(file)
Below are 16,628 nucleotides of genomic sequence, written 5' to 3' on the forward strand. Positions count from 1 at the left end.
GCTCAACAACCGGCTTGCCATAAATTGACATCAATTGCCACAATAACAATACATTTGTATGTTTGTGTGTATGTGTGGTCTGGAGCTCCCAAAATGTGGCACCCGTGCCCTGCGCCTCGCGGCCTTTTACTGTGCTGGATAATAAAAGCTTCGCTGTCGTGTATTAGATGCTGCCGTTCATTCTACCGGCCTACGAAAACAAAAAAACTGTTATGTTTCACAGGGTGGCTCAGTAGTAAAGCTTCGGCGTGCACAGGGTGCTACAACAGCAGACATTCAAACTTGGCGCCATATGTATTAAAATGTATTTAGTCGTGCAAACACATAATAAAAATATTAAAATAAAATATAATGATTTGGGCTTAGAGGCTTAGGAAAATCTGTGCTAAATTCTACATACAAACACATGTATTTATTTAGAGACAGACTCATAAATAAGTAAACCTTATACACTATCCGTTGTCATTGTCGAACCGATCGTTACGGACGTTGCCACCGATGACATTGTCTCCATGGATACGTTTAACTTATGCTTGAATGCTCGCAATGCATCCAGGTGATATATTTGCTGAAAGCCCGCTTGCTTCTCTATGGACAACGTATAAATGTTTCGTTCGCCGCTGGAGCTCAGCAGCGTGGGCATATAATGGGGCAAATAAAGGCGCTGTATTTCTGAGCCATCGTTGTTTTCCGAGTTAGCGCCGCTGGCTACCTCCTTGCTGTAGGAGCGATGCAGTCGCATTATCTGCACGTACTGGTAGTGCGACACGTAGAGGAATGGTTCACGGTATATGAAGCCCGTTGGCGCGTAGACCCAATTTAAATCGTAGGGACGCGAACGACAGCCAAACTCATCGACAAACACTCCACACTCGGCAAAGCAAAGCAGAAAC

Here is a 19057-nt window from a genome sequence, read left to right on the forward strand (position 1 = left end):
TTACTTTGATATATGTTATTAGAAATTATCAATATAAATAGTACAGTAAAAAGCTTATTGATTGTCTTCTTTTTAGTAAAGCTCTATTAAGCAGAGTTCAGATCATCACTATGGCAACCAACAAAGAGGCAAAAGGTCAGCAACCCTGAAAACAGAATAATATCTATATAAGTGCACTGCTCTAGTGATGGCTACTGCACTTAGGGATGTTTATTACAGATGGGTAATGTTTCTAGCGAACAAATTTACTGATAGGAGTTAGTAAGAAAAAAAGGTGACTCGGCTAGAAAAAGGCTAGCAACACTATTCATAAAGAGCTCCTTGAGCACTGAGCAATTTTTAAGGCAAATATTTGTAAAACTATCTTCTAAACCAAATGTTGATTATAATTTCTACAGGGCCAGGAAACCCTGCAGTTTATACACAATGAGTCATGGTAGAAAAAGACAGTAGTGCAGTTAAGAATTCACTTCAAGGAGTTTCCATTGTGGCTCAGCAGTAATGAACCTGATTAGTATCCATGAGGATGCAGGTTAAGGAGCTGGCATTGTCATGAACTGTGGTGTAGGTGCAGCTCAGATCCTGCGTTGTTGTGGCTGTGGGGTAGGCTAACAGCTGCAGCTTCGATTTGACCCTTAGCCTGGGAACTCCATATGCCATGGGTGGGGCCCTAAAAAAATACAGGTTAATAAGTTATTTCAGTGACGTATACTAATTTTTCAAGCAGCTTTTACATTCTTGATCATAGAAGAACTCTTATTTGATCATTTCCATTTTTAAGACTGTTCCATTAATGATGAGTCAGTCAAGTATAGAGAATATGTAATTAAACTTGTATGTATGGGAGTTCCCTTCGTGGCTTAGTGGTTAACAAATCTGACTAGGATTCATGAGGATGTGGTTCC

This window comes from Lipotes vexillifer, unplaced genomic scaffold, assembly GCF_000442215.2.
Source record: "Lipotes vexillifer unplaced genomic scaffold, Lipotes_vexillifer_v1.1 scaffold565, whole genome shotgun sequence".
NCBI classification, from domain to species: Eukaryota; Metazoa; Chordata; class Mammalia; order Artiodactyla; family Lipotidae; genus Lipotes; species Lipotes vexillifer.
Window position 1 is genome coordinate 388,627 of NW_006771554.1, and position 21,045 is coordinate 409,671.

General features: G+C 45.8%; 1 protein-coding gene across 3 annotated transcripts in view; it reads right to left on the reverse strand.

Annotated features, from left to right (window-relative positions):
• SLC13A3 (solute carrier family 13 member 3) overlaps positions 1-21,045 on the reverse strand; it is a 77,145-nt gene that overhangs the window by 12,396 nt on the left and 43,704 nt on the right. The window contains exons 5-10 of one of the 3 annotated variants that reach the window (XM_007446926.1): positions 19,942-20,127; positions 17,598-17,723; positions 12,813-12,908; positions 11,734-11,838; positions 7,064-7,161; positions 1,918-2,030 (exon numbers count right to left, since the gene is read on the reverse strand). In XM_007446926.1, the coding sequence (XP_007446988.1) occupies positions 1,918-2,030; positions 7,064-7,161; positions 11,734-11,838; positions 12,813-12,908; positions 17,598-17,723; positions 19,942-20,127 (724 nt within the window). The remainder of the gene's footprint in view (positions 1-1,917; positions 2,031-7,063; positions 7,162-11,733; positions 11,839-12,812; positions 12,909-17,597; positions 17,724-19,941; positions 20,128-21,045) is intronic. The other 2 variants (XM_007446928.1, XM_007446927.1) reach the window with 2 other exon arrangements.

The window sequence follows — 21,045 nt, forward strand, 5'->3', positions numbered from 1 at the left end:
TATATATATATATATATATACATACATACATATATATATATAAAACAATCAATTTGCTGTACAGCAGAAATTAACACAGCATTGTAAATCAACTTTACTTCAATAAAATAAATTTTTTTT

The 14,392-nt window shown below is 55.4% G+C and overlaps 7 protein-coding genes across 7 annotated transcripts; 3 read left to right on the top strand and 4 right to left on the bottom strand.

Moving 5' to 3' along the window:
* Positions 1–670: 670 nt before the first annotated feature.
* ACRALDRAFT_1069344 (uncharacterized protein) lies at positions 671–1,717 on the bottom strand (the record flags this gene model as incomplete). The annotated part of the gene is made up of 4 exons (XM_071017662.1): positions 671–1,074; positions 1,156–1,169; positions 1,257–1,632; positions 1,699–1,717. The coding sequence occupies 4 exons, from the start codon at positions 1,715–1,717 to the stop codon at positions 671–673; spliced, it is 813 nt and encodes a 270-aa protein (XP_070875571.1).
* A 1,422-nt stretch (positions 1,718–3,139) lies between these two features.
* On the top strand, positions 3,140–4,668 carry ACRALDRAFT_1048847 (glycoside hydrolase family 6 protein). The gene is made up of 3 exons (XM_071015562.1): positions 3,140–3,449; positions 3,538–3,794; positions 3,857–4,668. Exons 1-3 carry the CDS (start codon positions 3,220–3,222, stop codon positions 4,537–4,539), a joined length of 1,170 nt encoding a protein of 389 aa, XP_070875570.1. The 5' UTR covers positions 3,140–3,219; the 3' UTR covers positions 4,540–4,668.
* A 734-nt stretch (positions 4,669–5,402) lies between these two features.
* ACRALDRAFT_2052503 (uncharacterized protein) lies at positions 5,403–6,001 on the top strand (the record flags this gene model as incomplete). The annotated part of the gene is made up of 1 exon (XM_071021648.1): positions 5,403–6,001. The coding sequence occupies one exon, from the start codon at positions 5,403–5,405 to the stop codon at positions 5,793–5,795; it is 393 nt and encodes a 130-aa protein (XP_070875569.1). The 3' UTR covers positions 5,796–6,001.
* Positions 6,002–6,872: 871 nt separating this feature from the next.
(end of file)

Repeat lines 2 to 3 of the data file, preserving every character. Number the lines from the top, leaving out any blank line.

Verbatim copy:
GCTCAACAACCGGCTTGCCATAAATTGACATCAATTGCCACAATAACAATACATTTGTATGTTTGTGTGTATGTGTGGTCTGGAGCTCCCAAAATGTGGCACCCGTGCCCTGCGCCTCGCGGCCTTTTACTGTGCTGGATAATAAAAGCTTCGCTGTCGTGTATTAGATGCTGCCGTTCATTCTACCGGCCTACGAAAACAAAAAAACTGTTATGTTTCACAGGGTGGCTCAGTAGTAAAGCTTCGGCGTGCACAGGGTGCTACAACAGCAGACATTCAAACTTGGCGCCATATGTATTAAAATGTATTTAGTCGTGCAAACACATAATAAAAATATTAAAATAAAATATAATGATTTGGGCTTAGAGGCTTAGGAAAATCTGTGCTAAATTCTACATACAAACACATGTATTTATTTAGAGACAGACTCATAAATAAGTAAACCTTATACACTATCCGTTGTCATTGTCGAACCGATCGTTACGGACGTTGCCACCGATGACATTGTCTCCATGGATACGTTTAACTTATGCTTGAATGCTCGCAATGCATCCAGGTGATATATTTGCTGAAAGCCCGCTTGCTTCTCTATGGACAACGTATAAATGTTTCGTTCGCCGCTGGAGCTCAGCAGCGTGGGCATATAATGGGGCAAATAAAGGCGCTGTATTTCTGAGCCATCGTTGTTTTCCGAGTTAGCGCCGCTGGCTACCTCCTTGCTGTAGGAGCGATGCAGTCGCATTATCTGCACGTACTGGTAGTGCGACACGTAGAGGAATGGTTCACGGTATATGAAGCCCGTTGGCGCGTAGACCCAATTTAAATCGTAGGGACGCGAACGACAGCCAAACTCATCGACAAACACTCCACACTCGGCAAAGCAAAGCAGAAAC

Here is a 19057-nt window from a genome sequence, read left to right on the forward strand (position 1 = left end):